The nature of this task escapes me, but he completed it with one of the teachers, so all was not lost. But was he left unpaired because he was being annoying or for some other reason?
“Do you want me to talk to your teacher about it, so we can make sure that this sort of thing doesn’t happen again?”
The fear of being singled out, being talked about and, perhaps, having to talk to a teacher about it was more of an issue for him than the problem that had caused his upset in the first place.
Still, on the positive side, I had solved a mystery on the same day.
Hiding under the (league) table
A similar occurrence occurred soon after. He was busy making lists to do with his U-10s football team, but couldn’t find the league table on the club’s website.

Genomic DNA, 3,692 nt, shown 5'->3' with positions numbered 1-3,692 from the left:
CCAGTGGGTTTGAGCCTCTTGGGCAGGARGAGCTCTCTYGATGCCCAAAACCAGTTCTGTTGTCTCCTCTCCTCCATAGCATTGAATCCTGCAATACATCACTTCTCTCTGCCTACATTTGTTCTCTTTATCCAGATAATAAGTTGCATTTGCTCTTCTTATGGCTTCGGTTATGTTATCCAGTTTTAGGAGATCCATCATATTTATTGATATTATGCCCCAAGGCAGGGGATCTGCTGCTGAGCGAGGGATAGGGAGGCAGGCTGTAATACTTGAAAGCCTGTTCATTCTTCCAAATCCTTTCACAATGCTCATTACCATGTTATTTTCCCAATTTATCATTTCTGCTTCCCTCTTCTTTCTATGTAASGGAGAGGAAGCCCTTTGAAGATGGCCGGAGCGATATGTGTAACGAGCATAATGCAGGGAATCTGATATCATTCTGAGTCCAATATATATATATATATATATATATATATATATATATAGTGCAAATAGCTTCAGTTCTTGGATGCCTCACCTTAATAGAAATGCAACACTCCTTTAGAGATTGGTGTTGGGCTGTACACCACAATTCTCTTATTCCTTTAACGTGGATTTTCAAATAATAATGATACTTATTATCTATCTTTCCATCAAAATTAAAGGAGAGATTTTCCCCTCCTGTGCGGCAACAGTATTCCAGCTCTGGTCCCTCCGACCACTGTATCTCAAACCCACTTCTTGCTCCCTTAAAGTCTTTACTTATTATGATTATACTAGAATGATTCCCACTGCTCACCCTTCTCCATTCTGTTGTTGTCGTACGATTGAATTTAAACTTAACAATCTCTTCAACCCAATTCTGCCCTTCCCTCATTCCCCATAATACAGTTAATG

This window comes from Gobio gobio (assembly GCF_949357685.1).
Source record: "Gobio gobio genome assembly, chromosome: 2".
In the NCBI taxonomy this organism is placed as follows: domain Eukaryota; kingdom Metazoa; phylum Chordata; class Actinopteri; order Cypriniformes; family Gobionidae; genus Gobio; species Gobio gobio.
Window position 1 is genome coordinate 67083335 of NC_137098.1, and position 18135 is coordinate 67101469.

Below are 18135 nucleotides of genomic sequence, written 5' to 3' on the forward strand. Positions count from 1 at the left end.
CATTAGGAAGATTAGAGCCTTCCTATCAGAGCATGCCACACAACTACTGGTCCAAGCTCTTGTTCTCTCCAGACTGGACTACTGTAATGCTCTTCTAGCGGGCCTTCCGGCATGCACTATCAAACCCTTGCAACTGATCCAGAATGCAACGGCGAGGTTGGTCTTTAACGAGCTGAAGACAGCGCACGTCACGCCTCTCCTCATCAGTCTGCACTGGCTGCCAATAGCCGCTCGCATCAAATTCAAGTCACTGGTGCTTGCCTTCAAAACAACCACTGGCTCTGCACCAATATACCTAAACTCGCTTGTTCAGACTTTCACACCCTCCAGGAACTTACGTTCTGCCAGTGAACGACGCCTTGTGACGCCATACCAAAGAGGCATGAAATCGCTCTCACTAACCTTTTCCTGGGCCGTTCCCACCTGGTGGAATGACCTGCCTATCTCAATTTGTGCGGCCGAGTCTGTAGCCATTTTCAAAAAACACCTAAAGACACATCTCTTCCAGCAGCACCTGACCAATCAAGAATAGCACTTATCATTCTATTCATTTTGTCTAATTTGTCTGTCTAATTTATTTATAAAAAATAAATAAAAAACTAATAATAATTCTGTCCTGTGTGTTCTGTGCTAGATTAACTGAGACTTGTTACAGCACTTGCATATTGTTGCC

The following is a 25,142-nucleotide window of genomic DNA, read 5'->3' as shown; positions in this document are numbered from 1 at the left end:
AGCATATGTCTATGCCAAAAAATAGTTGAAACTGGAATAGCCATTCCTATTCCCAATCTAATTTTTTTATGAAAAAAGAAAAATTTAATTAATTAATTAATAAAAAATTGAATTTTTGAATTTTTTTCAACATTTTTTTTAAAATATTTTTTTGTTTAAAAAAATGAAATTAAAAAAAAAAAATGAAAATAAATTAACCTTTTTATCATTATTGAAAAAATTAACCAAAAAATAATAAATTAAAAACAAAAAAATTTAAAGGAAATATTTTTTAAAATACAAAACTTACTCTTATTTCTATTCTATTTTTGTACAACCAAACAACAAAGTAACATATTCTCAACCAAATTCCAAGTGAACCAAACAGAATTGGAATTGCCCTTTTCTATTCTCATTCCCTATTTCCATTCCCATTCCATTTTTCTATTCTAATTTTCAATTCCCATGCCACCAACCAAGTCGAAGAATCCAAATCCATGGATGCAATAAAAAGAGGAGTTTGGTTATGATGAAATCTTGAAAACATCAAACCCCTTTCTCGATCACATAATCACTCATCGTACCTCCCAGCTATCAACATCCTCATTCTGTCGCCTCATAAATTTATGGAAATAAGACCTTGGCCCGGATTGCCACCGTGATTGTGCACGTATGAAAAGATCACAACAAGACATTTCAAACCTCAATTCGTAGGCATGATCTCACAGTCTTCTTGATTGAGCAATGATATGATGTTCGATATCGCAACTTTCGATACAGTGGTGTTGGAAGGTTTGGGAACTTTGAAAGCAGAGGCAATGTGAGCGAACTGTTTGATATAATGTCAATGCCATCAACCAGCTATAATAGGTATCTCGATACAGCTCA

“What’s the name of the league, they play in?” I asked. “We can look that up on the Internet and maybe the league table will be on there.”
“No, that will be the division they play in. What’s the name of the league?”
“It’s League I.”
“Hmmm, I’ll need more than that. League I will be like, say, League One is a division in the English Football League.”
“It’s League I,” he insisted.
Right. “OK, I’ll ask [your coach] where we can find the table, next time I see him.”
“You can’t ask him,” he panicked.
“But, I’m sure he’d be happy you are so interested.”
“Say you’re interested, not me.”
Even though he desperately wanted to know something, the thought of drawing attention to himself so that he could find out the answer filled him with dread.